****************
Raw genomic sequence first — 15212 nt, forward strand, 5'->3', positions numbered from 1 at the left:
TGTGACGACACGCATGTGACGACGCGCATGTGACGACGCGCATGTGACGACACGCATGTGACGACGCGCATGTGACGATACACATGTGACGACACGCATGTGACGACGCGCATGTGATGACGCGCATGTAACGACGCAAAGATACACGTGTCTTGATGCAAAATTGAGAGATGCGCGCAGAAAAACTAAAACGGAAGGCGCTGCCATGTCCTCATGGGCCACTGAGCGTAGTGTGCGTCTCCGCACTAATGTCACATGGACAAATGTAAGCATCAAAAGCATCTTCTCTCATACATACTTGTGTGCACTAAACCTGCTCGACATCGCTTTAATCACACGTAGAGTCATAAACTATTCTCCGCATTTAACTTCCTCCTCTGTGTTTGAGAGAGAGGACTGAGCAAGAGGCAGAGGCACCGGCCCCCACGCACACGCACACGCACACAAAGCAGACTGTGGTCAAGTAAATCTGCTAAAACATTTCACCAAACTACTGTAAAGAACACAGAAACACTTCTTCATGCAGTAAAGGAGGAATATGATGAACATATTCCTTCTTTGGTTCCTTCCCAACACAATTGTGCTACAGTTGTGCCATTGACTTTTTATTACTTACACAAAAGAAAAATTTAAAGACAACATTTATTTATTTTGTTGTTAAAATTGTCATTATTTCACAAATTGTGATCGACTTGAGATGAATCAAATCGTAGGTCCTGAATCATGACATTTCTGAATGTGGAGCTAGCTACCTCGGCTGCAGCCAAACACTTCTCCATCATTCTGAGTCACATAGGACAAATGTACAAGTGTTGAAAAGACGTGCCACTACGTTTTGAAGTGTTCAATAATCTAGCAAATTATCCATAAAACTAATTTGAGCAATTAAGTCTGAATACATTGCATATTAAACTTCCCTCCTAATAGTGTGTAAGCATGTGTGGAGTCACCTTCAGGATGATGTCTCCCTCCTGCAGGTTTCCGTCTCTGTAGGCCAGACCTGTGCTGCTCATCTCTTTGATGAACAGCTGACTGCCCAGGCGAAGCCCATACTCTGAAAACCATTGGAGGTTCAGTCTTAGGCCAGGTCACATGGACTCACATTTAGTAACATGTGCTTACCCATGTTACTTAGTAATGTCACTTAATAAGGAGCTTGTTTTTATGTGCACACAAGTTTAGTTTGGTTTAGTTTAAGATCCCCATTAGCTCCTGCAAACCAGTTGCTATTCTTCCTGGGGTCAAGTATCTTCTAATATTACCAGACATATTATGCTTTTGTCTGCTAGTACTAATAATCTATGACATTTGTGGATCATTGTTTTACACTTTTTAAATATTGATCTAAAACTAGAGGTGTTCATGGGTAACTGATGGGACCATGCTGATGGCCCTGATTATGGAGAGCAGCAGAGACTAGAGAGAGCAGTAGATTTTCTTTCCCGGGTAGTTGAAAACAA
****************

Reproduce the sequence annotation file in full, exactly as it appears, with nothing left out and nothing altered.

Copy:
Raw genomic sequence first — 15212 nt, forward strand, 5'->3', positions numbered from 1 at the left:
TGTGACGACACGCATGTGACGACGCGCATGTGACGACGCGCATGTGACGACACGCATGTGACGACGCGCATGTGACGATACACATGTGACGACACGCATGTGACGACGCGCATGTGATGACGCGCATGTAACGACGCAAAGATACACGTGTCTTGATGCAAAATTGAGAGATGCGCGCAGAAAAACTAAAACGGAAGGCGCTGCCATGTCCTCATGGGCCACTGAGCGTAGTGTGCGTCTCCGCACTAATGTCACATGGACAAATGTAAGCATCAAAAGCATCTTCTCTCATACATACTTGTGTGCACTAAACCTGCTCGACATCGCTTTAATCACACGTAGAGTCATAAACTATTCTCCGCATTTAACTTCCTCCTCTGTGTTTGAGAGAGAGGACTGAGCAAGAGGCAGAGGCACCGGCCCCCACGCACACGCACACGCACACAAAGCAGACTGTGGTCAAGTAAATCTGCTAAAACATTTCACCAAACTACTGTAAAGAACACAGAAACACTTCTTCATGCAGTAAAGGAGGAATATGATGAACATATTCCTTCTTTGGTTCCTTCCCAACACAATTGTGCTACAGTTGTGCCATTGACTTTTTATTACTTACACAAAAGAAAAATTTAAAGACAACATTTATTTATTTTGTTGTTAAAATTGTCATTATTTCACAAATTGTGATCGACTTGAGATGAATCAAATCGTAGGTCCTGAATCATGACATTTCTGAATGTGGAGCTAGCTACCTCGGCTGCAGCCAAACACTTCTCCATCATTCTGAGTCACATAGGACAAATGTACAAGTGTTGAAAAGACGTGCCACTACGTTTTGAAGTGTTCAATAATCTAGCAAATTATCCATAAAACTAATTTGAGCAATTAAGTCTGAATACATTGCATATTAAACTTCCCTCCTAATAGTGTGTAAGCATGTGTGGAGTCACCTTCAGGATGATGTCTCCCTCCTGCAGGTTTCCGTCTCTGTAGGCCAGACCTGTGCTGCTCATCTCTTTGATGAACAGCTGACTGCCCAGGCGAAGCCCATACTCTGAAAACCATTGGAGGTTCAGTCTTAGGCCAGGTCACATGGACTCACATTTAGTAACATGTGCTTACCCATGTTACTTAGTAATGTCACTTAATAAGGAGCTTGTTTTTATGTGCACACAAGTTTAGTTTGGTTTAGTTTAAGATCCCCATTAGCTCCTGCAAACCAGTTGCTATTCTTCCTGGGGTCAAGTATCTTCTAATATTACCAGACATATTATGCTTTTGTCTGCTAGTACTAATAATCTATGACATTTGTGGATCATTGTTTTACACTTTTTAAATATTGATCTAAAACTAGAGGTGTTCATGGGTAACTGATGGGACCATGCTGATGGCCCTGATTATGGAGAGCAGCAGAGACTAGAGAGAGCAGTAGATTTTCTTTCCCGGGTAGTTGAAAACAA